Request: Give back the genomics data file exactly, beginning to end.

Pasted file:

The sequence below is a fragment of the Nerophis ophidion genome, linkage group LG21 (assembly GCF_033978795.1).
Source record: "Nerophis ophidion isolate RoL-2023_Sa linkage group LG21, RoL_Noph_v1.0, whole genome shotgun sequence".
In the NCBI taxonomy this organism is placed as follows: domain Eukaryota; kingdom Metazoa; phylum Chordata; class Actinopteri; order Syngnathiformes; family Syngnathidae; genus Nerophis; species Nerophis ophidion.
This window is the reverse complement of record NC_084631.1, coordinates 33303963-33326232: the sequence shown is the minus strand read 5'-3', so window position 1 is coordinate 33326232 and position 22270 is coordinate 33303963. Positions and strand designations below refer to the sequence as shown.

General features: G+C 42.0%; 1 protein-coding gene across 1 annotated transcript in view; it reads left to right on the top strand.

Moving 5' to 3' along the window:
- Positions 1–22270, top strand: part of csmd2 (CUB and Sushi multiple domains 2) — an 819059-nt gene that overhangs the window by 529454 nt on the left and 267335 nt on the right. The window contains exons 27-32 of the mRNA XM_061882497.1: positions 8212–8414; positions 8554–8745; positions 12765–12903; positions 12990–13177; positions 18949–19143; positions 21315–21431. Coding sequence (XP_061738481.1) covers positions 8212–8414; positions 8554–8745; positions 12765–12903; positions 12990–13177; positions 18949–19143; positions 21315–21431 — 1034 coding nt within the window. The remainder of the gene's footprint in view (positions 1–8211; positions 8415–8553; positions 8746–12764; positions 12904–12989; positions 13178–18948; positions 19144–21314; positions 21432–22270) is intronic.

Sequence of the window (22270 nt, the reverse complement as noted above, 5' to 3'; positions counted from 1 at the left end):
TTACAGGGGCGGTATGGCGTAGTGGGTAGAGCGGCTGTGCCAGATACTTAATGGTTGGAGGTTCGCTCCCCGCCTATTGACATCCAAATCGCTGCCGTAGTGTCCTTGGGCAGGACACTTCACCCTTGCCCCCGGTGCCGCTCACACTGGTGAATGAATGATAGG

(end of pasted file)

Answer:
The sequence below is a fragment of the Nerophis ophidion genome, linkage group LG21 (assembly GCF_033978795.1).
Source record: "Nerophis ophidion isolate RoL-2023_Sa linkage group LG21, RoL_Noph_v1.0, whole genome shotgun sequence".
In the NCBI taxonomy this organism is placed as follows: domain Eukaryota; kingdom Metazoa; phylum Chordata; class Actinopteri; order Syngnathiformes; family Syngnathidae; genus Nerophis; species Nerophis ophidion.
This window is the reverse complement of record NC_084631.1, coordinates 33303963-33326232: the sequence shown is the minus strand read 5'-3', so window position 1 is coordinate 33326232 and position 22270 is coordinate 33303963. Positions and strand designations below refer to the sequence as shown.

General features: G+C 42.0%; 1 protein-coding gene across 1 annotated transcript in view; it reads left to right on the top strand.

Moving 5' to 3' along the window:
- Positions 1–22270, top strand: part of csmd2 (CUB and Sushi multiple domains 2) — an 819059-nt gene that overhangs the window by 529454 nt on the left and 267335 nt on the right. The window contains exons 27-32 of the mRNA XM_061882497.1: positions 8212–8414; positions 8554–8745; positions 12765–12903; positions 12990–13177; positions 18949–19143; positions 21315–21431. Coding sequence (XP_061738481.1) covers positions 8212–8414; positions 8554–8745; positions 12765–12903; positions 12990–13177; positions 18949–19143; positions 21315–21431 — 1034 coding nt within the window. The remainder of the gene's footprint in view (positions 1–8211; positions 8415–8553; positions 8746–12764; positions 12904–12989; positions 13178–18948; positions 19144–21314; positions 21432–22270) is intronic.

Sequence of the window (22270 nt, the reverse complement as noted above, 5' to 3'; positions counted from 1 at the left end):
TTACAGGGGCGGTATGGCGTAGTGGGTAGAGCGGCTGTGCCAGATACTTAATGGTTGGAGGTTCGCTCCCCGCCTATTGACATCCAAATCGCTGCCGTAGTGTCCTTGGGCAGGACACTTCACCCTTGCCCCCGGTGCCGCTCACACTGGTGAATGAATGATAGG